The considerations discussed in this article can assist you and your client in deciding whether to seek leave to appeal from an interlocutory order.
When you receive an adverse interlocutory trial court ruling, it can be difficult to objectively evaluate the likelihood of success on a motion for leave to appeal, particularly in light of how infrequently such motions are granted. The considerations discussed in this article can assist you and your client in deciding whether to seek leave to appeal from an interlocutory order.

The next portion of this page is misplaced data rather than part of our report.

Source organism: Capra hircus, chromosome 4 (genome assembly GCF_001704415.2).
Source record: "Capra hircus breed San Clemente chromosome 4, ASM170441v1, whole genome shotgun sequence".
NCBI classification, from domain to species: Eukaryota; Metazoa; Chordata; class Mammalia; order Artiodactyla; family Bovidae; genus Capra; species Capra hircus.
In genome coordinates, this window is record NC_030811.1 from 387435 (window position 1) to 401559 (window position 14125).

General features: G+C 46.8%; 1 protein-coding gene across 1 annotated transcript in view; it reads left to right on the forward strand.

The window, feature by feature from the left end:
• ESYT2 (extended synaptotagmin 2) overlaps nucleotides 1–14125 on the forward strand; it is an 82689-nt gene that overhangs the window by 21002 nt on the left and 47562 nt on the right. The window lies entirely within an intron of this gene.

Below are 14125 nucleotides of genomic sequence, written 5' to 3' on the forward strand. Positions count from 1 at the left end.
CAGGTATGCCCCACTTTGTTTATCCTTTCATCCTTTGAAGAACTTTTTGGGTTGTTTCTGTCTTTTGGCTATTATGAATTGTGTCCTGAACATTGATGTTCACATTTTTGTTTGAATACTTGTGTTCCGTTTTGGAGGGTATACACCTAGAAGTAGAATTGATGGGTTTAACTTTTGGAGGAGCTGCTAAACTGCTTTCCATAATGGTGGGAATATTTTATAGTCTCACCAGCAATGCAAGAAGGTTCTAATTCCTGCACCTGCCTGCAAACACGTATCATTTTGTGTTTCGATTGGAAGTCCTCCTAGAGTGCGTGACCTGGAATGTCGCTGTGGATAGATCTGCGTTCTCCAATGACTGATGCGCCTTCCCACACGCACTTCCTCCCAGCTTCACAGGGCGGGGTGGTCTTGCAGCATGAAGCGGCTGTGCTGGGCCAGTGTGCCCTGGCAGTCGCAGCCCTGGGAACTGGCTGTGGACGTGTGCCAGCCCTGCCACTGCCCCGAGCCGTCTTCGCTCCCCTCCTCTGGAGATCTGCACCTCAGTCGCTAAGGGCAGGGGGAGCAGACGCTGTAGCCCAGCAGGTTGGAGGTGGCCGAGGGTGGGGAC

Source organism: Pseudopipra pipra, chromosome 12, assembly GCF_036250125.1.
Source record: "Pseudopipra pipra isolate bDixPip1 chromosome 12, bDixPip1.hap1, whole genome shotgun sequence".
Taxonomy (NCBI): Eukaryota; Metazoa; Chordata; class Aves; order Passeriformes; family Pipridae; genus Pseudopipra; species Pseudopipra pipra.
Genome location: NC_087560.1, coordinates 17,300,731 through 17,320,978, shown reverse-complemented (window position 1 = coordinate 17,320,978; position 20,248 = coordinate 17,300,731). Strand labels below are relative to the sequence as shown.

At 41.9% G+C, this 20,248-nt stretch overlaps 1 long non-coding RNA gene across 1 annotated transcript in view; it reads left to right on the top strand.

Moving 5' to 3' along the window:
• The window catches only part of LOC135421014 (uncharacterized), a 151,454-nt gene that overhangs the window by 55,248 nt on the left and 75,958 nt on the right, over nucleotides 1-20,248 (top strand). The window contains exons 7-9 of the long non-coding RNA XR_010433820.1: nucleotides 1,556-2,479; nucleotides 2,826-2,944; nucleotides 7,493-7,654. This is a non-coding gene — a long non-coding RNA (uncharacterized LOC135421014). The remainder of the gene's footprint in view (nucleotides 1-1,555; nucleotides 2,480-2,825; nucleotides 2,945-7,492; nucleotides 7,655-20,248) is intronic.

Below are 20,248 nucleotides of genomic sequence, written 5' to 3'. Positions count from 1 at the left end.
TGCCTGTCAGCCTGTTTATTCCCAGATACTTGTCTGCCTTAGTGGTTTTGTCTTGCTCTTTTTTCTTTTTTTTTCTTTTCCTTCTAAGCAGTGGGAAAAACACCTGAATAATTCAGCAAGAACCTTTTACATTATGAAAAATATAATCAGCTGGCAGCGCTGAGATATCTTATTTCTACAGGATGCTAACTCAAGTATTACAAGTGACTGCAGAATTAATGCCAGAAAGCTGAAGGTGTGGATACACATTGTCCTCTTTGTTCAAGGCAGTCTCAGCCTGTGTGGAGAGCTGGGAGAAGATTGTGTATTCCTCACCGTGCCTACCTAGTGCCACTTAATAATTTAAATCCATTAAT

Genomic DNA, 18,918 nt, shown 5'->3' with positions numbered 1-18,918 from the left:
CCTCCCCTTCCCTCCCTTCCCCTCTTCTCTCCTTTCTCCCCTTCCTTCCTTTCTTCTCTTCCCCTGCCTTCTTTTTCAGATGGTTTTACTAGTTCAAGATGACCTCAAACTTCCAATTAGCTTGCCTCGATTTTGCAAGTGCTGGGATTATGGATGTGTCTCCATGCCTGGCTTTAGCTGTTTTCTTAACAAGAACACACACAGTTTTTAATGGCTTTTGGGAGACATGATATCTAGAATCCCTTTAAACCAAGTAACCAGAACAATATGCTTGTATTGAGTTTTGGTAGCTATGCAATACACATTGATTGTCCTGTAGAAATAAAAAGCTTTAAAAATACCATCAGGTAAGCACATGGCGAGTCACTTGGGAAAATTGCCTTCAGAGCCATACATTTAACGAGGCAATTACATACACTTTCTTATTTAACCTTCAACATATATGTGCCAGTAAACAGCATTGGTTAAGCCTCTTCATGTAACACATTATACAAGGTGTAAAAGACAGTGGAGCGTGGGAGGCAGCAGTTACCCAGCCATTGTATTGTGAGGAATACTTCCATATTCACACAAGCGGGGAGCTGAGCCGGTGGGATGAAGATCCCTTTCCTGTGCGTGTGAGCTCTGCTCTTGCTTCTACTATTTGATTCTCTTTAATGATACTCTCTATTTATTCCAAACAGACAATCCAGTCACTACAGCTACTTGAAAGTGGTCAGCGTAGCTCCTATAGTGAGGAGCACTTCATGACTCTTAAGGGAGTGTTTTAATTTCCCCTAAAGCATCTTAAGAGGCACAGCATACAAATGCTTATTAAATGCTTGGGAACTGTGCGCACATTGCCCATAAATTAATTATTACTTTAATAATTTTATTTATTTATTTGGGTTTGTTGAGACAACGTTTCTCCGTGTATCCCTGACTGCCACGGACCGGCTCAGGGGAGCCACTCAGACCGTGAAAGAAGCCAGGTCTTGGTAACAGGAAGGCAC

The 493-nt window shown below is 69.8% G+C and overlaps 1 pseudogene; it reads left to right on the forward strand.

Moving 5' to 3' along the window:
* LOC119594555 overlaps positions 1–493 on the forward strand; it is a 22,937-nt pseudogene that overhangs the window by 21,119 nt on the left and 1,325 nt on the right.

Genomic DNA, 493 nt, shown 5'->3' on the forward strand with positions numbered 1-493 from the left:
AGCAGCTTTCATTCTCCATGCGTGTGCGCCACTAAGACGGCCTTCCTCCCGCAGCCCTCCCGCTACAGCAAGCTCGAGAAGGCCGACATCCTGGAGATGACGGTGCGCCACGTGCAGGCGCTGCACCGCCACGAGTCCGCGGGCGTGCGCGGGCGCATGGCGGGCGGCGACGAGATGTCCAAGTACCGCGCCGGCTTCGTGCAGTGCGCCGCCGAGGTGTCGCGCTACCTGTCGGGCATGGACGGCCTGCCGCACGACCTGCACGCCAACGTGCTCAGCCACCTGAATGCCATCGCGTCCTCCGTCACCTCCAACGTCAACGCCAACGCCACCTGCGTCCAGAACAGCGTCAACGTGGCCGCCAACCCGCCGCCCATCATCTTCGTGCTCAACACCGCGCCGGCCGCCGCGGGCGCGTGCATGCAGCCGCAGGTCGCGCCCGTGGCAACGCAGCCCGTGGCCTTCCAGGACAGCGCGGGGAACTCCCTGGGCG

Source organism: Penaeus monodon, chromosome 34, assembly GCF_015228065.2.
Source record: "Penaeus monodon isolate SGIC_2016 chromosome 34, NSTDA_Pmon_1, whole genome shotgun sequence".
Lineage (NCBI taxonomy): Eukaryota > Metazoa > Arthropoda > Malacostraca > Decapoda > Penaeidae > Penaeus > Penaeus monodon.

Rule 2:2-4 provides that leave to appeal from an interlocutory order may be granted “in the interest of justice.” R. 2:2-4. Whether to grant leave is within the Appellate Division’s discretion and is exercised sparingly. State v. Reldan, 100 N.J. 187, 205 (1985); Moon v. Warren Haven Nursing Home, 182 N.J. 507, 508 (2005). Because of the general policy against piecemeal litigation, courts grant leave only when “there is the possibility of some grave damage or injustice.” See Brundage v. Estate of Carambio, 195 N.J. 575, 599 (2008) (internal quotation omitted). An interlocutory appeal is not an appropriate means to “correct minor injustices.” Ibid.